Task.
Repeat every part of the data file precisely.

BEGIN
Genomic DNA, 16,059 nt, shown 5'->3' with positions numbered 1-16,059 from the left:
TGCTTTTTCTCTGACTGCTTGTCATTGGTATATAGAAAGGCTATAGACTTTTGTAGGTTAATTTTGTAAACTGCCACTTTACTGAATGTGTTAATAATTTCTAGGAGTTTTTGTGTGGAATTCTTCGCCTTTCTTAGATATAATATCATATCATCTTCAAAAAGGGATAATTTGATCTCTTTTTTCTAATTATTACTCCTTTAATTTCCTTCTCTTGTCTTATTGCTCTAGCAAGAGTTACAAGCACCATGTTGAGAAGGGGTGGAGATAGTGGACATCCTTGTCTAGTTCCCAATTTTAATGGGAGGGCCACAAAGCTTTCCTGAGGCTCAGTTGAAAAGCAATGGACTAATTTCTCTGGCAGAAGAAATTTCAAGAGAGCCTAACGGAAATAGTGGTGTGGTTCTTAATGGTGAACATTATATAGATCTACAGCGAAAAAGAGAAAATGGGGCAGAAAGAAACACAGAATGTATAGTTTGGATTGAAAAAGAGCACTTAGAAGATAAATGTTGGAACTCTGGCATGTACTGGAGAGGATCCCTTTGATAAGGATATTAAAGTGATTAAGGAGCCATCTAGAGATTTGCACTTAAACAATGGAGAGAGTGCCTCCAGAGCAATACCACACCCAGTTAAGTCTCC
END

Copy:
Genomic DNA, 16,059 nt, shown 5'->3' with positions numbered 1-16,059 from the left:
TGCTTTTTCTCTGACTGCTTGTCATTGGTATATAGAAAGGCTATAGACTTTTGTAGGTTAATTTTGTAAACTGCCACTTTACTGAATGTGTTAATAATTTCTAGGAGTTTTTGTGTGGAATTCTTCGCCTTTCTTAGATATAATATCATATCATCTTCAAAAAGGGATAATTTGATCTCTTTTTTCTAATTATTACTCCTTTAATTTCCTTCTCTTGTCTTATTGCTCTAGCAAGAGTTACAAGCACCATGTTGAGAAGGGGTGGAGATAGTGGACATCCTTGTCTAGTTCCCAATTTTAATGGGAGGGCCACAAAGCTTTCCTGAGGCTCAGTTGAAAAGCAATGGACTAATTTCTCTGGCAGAAGAAATTTCAAGAGAGCCTAACGGAAATAGTGGTGTGGTTCTTAATGGTGAACATTATATAGATCTACAGCGAAAAAGAGAAAATGGGGCAGAAAGAAACACAGAATGTATAGTTTGGATTGAAAAAGAGCACTTAGAAGATAAATGTTGGAACTCTGGCATGTACTGGAGAGGATCCCTTTGATAAGGATATTAAAGTGATTAAGGAGCCATCTAGAGATTTGCACTTAAACAATGGAGAGAGTGCCTCCAGAGCAATACCACACCCAGTTAAGTCTCC